Moose Antler Ascent: Moose's Tooth
THE Moose’s Tooth, which lies in a majestic setting near Mount McKinley, is one of Alaska’s most spectacular mountains. It is a combination of Yosemite big walls, with heavily corniced ridges. “So convoluted is the topography of the Tooth, that from each side it appears a different mountain; so bizarre and alluring are its forms that climbers are still plotting new campaigns, new routes.” (Ascent 1972). In June of 1964 the first and only previous ascent of the Moose’s Tooth was accomplished by four Germans: Welsch, Bierl, Hasenkopf, and Reichegger. Their route went up the beautiful northwest ridge. Throughout the past ten years numerous attempts have been made on this mountain, with the east face being the most popular in recent years. The southwest face was untried, and it looked superb!
On June 7, Cliff Hudson flew Mike Clark, Charlie Porter, John Svenson and me into the Ruth Glacier area. We spent several days finding our way through the heavily crevassed Ruth Glacier and up a 1000- foot avalanche gully to the base of the southwest face. In less than a week we were at the base of the face; ready!
We began climbing as soon as possible (just after our last load carry). And we managed to fix four-and-a-half pitches in between spells of poor weather. On June 17 we began upwards, regardless of the weather.
It felt good to be on a rock face again. The climbing up to the end of the fixed lines had involved mostly free climbing. Sometimes we had to chop away ice that filled some of the cracks to allow placement of protection or feet. After leaving the ice corner, the climbing required more aid, but at least we were drier. At the top of the eighth pitch was to be our first bivouac on an assortment of insignificant sloping snow and sandy ledges. Some of us decided on hammocks.
Heavy rain and some falling ice woke us the next morning. By late afternoon the rain stopped and we made our way upward. John Svenson and Mike Clark, the lead team for this day, ended their day on top of Tea Party Pinnacle, one of the most spectacular bivy spots on the climb; it was even comfortable, for everything except sleeping.
Cloudless skies and a picturesque panorama rewarded us for opening our eyes before four A.M. We stuffed all our wet gear into the four haul bags, sorted hardware, untangled ropes and finally Charlie Porter and I began climbing upwards into the Slabs area. The Slabs, 500 feet of some of the most outstanding free climbing on the route, consisted of crack systems that made their way through an enormous clean, smooth area. An added attraction of this section was the absence of any serious ice or rockfall, which had plagued us on the pitches below. But the loud noise was still with us.
During our wait in Talkeetna we had decided to do something irregular: haul, drag or carry a moose antler up the mountain. After three days on the face it was still with us. The antler actually gave us fewer problems than the haul bags. Another long day of climbing. Another storm. Another hammock bivy. Day three was over.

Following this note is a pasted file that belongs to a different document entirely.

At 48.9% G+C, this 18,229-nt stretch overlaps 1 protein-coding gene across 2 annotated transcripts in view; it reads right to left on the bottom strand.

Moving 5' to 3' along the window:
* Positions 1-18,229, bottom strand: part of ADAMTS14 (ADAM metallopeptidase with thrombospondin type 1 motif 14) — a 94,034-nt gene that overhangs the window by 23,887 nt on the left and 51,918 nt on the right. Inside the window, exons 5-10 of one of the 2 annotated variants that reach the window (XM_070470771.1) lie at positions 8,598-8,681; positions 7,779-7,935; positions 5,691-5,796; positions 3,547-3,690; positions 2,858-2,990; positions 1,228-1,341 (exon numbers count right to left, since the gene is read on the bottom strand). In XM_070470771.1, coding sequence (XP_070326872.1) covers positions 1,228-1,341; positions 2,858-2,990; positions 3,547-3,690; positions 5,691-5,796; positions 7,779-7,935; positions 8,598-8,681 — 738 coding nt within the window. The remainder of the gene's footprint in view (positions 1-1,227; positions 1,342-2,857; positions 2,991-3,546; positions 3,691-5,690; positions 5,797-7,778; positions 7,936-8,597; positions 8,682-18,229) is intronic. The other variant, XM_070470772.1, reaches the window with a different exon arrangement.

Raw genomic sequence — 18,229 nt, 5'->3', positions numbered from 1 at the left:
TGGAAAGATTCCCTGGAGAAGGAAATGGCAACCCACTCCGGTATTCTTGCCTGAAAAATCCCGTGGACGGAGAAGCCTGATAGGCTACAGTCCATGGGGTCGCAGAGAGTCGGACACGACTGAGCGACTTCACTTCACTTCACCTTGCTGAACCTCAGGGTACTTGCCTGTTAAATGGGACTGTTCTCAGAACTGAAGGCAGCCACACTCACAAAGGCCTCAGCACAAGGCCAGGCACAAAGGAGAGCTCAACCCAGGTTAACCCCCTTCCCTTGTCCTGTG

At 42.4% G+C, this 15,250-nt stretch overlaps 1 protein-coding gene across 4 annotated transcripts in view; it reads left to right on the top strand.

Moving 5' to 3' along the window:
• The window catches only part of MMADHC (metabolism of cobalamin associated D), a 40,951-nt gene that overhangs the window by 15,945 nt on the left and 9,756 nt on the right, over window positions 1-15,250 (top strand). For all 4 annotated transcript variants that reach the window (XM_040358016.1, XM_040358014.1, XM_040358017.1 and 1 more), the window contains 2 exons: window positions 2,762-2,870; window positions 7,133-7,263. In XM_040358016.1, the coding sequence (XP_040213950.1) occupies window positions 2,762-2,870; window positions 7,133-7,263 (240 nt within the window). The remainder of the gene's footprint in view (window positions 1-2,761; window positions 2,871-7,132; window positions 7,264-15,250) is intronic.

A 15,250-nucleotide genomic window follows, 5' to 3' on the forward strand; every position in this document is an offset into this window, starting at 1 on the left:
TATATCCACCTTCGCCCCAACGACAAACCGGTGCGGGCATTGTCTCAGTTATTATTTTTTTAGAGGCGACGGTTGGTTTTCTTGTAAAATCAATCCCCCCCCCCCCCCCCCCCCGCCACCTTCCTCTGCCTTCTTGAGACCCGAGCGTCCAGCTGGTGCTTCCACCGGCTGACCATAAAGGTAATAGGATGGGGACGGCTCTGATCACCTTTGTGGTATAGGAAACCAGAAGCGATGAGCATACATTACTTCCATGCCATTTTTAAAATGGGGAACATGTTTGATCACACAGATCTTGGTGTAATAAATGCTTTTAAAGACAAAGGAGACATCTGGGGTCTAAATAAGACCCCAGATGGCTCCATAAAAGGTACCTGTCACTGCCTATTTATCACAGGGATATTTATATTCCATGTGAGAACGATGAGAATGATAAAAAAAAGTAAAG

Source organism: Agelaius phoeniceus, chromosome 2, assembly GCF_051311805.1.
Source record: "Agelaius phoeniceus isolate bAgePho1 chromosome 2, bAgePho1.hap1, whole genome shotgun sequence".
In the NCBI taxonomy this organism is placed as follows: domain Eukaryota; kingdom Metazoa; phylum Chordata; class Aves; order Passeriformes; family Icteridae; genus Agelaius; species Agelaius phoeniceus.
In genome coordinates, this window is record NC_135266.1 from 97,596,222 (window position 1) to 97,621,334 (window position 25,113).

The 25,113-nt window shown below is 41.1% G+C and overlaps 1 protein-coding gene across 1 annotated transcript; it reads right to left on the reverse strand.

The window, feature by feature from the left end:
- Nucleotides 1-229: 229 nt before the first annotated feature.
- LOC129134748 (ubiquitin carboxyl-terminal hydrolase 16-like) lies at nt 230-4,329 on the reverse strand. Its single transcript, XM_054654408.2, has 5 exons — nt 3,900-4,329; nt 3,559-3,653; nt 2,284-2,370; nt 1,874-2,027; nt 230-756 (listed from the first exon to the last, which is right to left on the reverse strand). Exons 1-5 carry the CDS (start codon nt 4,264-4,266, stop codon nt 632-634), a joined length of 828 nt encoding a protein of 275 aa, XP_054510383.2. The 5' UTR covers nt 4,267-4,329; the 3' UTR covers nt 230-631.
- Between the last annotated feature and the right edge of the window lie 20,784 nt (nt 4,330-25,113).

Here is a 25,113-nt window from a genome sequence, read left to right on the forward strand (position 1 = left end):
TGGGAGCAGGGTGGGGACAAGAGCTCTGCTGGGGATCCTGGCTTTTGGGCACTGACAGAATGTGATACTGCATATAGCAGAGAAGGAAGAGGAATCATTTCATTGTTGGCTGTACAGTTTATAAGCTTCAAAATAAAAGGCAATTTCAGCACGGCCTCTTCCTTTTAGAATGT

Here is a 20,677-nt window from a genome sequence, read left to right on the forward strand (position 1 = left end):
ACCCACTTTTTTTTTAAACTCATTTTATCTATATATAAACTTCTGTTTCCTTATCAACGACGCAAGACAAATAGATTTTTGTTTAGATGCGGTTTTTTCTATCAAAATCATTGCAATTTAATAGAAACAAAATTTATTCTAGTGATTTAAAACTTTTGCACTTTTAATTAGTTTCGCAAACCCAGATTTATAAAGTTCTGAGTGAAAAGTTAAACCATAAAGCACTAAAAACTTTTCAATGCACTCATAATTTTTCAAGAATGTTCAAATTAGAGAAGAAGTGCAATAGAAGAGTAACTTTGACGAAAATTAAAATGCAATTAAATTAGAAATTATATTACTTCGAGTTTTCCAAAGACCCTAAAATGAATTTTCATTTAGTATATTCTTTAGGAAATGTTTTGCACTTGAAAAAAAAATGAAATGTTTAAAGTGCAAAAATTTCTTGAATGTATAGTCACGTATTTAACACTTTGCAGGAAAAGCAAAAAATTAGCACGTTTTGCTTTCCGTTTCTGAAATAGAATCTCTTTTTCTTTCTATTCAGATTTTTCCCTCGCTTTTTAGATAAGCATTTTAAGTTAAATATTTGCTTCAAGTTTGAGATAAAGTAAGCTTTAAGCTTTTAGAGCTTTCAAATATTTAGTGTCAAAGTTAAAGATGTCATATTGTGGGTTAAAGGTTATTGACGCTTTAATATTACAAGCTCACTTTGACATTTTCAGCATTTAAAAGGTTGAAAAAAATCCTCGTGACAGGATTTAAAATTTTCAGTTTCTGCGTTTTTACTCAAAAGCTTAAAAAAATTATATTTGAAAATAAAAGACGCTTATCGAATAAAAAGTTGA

Poor sleeping accommodations forced an early start. Several pitches later Mike Clark yelled down that he saw a large snow patch, a pitch or so away, possibly the beginning of the upper snow field. So close, so soon? No, this snow was barely a patch, the summit snowfield was nowhere in sight, and the rock on the pitches ahead was the worst imaginable. We bivouacked just below the rotten section, and wondered.
The next day-and-a-half were the worst climbing of the route: rotten, crackless rock that resembled dirt rather than granite. Protection was unreliable. Free climbing was hazardous; aid climbing, insane. The leader’s peel potential was extreme. The mountain was in total control. We made it through this rotten mess wondering if the whole east face was like this.
On June 22, at two A.M. we were all settled down in an assortment of “comfortable” bivy spots. We had just completed the last pitch of high-angle rock climbing (in the worst storm of the climb). Tomorrow?
By late morning the weather cleared and we made our way upwards. We wanted to get up today; we were almost out of food and fuel, and tired of dragging the moose antler. After numerous pitches of mixed cussing and swearing on mixed snow and rock with heavy packs, with visibility nearing zero, we found ourselves on top. Rather than descend in a white-out, we spent the night near the summit. As the storm abated we were treated to one of the most spectacular cloud displays imaginable. We were tired and thirsty, but the moose antler had made it!
Our descent route involved some exposed, steep snow and ice down- climbing. We had no ice screws. After two days of down-climbing, rappelling, post-holing and gully sliding we arrived at our Base Camp on the Ruth Glacier. We filled ourselves to overflowing with food and drink. Several days later in very wet snow conditions, Hudson heroically flew us out into the land of fresh food and greenness!
Summary of Statistics:
Area: Alaska Range, south of Mount McKinley.
New Route: Moose’s Tooth, Southwest Summit, via southwest face, c. 10,000 feet, June 22, 1974 (Gary Bocarde, Michael Clark, Charles Porter, John Svenson).